When he finds out his boss is retiring to Arizona, a sailor has to find a way to buy the Westwind, a boat that he and his father built. He is also caught between two women: insensitive club singer Robin and sweet Laurel.
Mike works on a boat in Acapulco. When the bratty daughter of the boat owner gets him fired, Mike must find new work. Little boy Rauol helps him get a job as a lifeguard and singer at a ... See full summary »
Rick Richards is a helicopter pilot who wants to set up a charter flying service in Hawaii -- along the way he makes some friends, including a young Hawaiian girl and her father, romances Judy Hudson, and sings a few songs.
Michael D. Moore
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Charlie Rogers is a leather-jacketed biker who's fired from a singing engagement after getting into a fight with a group of college toughs. While riding his cycle to the next gig, an irate dad runs him off the road when he flirts with his daughter. He's forced to hook up with a traveling carnival until his bike can be fixed. The carnival is run by a tough old broad, a broken-down drunk and his nubile daughter. Along the way, Charlie (who's got a chip on his shoulder about being an orphan) somehow learns about family values from this vaguely dysfunctional one. A scheming rival carny shows up, based on the legend of Colonel Tom Parker, Elvis Presley's real-life manager. Written by
According to a fan magazine of the era, Mae West refused role of older carnival owner (ultimately played by Barbara Stanwyck) when studio refused to rewrite script so she would appear as one of Elvis Presley's love interests. See more »
When Freddy takes Charlie's challenge to hit the target twice in a row at the dunk tank Freddy disputes the first throw so they start again. On the first throw of the re-start you hear the sound of a hit and the girl is dunked but you can see that the ball never really hits the target. See more »
I never thought I'd be running off with the circus.
Let's get one thing straight. This is not a circus. This is a carnival. There's a big difference.
I guess you're right. I guess a circus has elephants.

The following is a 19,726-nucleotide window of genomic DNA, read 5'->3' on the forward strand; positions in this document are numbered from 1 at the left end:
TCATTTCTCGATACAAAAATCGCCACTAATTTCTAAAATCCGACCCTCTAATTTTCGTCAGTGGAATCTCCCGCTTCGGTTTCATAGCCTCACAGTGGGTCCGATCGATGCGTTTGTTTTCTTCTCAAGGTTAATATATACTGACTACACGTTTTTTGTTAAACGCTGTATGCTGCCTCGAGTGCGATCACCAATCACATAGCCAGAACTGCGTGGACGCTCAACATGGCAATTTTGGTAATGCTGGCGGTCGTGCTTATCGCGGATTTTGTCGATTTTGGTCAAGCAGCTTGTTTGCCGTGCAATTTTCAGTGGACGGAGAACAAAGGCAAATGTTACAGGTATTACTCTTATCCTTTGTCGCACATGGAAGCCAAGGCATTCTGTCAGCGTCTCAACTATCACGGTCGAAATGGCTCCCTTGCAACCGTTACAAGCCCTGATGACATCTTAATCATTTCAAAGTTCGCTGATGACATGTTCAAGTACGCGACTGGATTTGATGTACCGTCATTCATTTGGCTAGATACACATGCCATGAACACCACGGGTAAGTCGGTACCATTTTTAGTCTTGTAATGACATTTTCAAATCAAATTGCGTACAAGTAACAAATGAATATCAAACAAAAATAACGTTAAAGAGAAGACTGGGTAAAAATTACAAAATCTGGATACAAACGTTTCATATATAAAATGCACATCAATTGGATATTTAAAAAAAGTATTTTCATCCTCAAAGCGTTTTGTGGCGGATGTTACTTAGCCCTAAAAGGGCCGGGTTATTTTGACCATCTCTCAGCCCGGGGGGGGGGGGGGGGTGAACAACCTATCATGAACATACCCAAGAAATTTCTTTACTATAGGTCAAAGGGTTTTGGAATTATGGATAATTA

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Welcome to 1964. Elvis is still stuck in movie limbo, the Beatles are ready to conquer America, and this movie pops up. Elvis has one of his better roles since Flaming Star, as he plays a angry young man named Charlie Rogers, who is not that likable at all. After Charlie gets sprung for getting in a fight with some college students, he heads down the road to nowhere for the next gig. That's when he meets Maggie, Cathy, and Joe. Joe runs him off the road and destroys the Big E's guitar and 'cycle in the process. Maggie offers him a job as a roustabout in her carnival until his bike is repaired.
Elvis sheds the family friendly 60s image for this role. He is a cross between likable and a jerk. He has the benefit of working with a fine supporting cast. Barbara Stanwyck shines as Maggie, who lives and breathes the carnival life (She also keeps this film from being just average). Joan Freeman is great as Cathy, a love interest that plays much harder to get than any other Elvis movie femme fatale. Even Billy Barty shows up in a short role. Steve Brodie and Iris Adrian show up again to reprise their loud, annoying husband/wife roles (they just have different names and backgrounds in this one).
The King manages to belt out 11 forgettable songs that include his better than average take on "Little Egypt". This film also shows an era when the carnival was a profitable business (I laughed at seeing an orchestra pit inside a carnival tent). The 'Wall of Death' scene was also the basis of the Irish film, Eat The Peach. All in all, a better than average performance for Elvis in a standard formula film.
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